The project also targets to increase the proportion of contributions of science, technology, and innovation to the growth of total factor productivity (TFP) to 45 per cent of GDP by 2025 and 50 per cent by 2030.

By 2025, investment in science and technology will reach 1.2-1.5 per cent of GDP. By 2030, the number of enterprises meeting the criteria of science and technology enterprises and the number of innovative start-ups will increase by two-fold compared to 2020; the rate of enterprises having innovative activities reached 40 per cent of the total number of enterprises.

In terms of international standards, Việt Nam will strive to be listed in the top 40 countries ranked by the Global Innovation Index by 2025 and the top 60 of the United Nations e-Government Development Index (EGDI). It will also strive to be in the leading group of ASEAN in terms of labour productivity growth by 2030.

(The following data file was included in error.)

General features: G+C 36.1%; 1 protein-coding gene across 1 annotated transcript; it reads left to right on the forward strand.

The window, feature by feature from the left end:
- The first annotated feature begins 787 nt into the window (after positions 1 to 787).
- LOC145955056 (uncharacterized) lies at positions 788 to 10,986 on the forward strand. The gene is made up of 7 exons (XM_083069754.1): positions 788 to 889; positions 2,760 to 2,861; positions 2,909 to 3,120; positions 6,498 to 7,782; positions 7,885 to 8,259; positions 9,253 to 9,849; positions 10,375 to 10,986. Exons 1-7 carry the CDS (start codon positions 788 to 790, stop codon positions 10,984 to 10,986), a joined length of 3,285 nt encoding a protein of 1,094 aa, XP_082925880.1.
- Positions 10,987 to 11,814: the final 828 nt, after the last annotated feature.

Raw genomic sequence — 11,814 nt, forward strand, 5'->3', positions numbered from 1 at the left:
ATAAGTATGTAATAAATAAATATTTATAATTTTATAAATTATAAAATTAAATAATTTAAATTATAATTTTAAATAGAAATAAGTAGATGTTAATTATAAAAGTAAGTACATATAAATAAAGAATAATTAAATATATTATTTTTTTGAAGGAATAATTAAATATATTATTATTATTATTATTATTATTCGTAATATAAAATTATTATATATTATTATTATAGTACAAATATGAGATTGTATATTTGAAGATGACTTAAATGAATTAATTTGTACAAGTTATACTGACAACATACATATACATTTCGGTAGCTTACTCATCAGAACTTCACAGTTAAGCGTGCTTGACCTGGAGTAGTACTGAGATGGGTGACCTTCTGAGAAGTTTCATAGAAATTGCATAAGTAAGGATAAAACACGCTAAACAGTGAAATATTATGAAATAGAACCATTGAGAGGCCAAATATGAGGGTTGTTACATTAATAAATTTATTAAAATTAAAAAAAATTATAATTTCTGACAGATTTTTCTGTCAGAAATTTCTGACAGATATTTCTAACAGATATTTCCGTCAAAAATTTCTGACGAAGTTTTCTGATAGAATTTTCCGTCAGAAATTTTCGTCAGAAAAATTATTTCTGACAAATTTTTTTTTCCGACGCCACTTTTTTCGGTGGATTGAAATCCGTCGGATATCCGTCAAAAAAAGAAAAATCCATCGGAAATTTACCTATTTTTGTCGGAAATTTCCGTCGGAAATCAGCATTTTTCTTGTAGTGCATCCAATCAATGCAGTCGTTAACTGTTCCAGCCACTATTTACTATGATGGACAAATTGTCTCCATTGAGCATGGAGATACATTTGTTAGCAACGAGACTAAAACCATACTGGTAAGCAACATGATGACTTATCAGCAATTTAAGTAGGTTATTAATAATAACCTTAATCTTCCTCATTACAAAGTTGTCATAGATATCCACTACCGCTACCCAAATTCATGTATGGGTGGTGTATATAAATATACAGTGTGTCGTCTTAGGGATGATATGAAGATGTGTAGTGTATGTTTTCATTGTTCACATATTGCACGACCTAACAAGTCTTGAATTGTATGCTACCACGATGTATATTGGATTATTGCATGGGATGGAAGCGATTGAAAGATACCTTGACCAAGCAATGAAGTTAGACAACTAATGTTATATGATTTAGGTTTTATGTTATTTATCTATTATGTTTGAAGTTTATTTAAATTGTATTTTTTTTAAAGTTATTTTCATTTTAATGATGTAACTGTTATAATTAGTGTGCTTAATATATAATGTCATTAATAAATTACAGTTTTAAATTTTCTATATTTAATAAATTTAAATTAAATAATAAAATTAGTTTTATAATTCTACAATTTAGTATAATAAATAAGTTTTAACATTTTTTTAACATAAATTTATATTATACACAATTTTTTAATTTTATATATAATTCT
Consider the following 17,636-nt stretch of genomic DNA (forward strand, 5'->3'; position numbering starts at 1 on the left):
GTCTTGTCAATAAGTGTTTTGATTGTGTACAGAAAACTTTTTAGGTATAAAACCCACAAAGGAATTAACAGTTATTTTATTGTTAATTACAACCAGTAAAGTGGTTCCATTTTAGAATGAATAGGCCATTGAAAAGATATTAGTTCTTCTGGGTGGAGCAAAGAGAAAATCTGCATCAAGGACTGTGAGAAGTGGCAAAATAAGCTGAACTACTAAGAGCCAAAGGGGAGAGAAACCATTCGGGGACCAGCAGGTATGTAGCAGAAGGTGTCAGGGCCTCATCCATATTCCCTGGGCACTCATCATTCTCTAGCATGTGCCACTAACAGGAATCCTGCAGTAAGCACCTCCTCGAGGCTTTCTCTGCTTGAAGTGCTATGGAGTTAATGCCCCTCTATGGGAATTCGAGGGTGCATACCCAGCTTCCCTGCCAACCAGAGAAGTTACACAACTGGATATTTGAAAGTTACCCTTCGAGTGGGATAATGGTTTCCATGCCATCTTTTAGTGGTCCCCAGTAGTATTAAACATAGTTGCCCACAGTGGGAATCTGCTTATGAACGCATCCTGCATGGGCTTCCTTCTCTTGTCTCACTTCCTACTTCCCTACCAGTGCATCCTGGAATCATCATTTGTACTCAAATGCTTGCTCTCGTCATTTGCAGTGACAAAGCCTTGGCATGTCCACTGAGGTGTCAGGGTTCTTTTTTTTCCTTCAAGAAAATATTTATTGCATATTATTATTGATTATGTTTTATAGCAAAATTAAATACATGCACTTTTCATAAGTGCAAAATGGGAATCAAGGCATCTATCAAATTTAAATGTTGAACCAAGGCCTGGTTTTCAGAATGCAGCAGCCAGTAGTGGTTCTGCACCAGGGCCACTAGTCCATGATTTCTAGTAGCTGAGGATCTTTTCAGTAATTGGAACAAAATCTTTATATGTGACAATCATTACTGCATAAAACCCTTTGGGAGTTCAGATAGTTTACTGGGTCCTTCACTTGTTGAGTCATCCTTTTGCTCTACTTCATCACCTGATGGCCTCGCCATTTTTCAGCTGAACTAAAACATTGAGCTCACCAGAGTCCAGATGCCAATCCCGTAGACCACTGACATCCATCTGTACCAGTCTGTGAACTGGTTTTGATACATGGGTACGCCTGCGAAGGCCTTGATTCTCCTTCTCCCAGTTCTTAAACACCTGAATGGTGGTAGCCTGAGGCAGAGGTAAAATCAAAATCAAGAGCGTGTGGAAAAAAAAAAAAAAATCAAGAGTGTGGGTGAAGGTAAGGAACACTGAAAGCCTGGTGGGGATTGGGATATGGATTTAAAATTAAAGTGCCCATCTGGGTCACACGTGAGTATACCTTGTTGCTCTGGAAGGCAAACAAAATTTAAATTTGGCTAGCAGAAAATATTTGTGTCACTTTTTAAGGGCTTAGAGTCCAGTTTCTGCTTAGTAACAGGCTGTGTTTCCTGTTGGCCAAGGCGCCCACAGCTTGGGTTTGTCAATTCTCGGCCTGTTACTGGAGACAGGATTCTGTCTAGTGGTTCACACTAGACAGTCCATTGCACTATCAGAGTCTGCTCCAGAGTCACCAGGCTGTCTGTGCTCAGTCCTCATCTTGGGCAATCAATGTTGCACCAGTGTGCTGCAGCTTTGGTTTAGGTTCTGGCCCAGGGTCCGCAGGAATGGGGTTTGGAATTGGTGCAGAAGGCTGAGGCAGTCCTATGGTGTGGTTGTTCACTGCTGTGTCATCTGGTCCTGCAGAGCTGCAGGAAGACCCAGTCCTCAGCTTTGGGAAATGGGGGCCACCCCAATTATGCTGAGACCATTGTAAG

To realise these goals, besides many solutions such as improving the business investment environment to attract both foreign and domestic investment in high-added value industries, enhancing the competitiveness of industries, and developing regional economic linkage, the policies should focus on two key areas - the quality of human resources and promoting science and technology, innovation and digital transformation.

Việt Nam needs to build a strategy for developing human resources to meet the requirements of the Industry 4.0 and digital transformation through completing mechanisms and policies for labour market development towards greater flexibility and integration through strengthening employment services to connect workers with employers and standardise vocational training qualifications according to national and international vocational skills standards.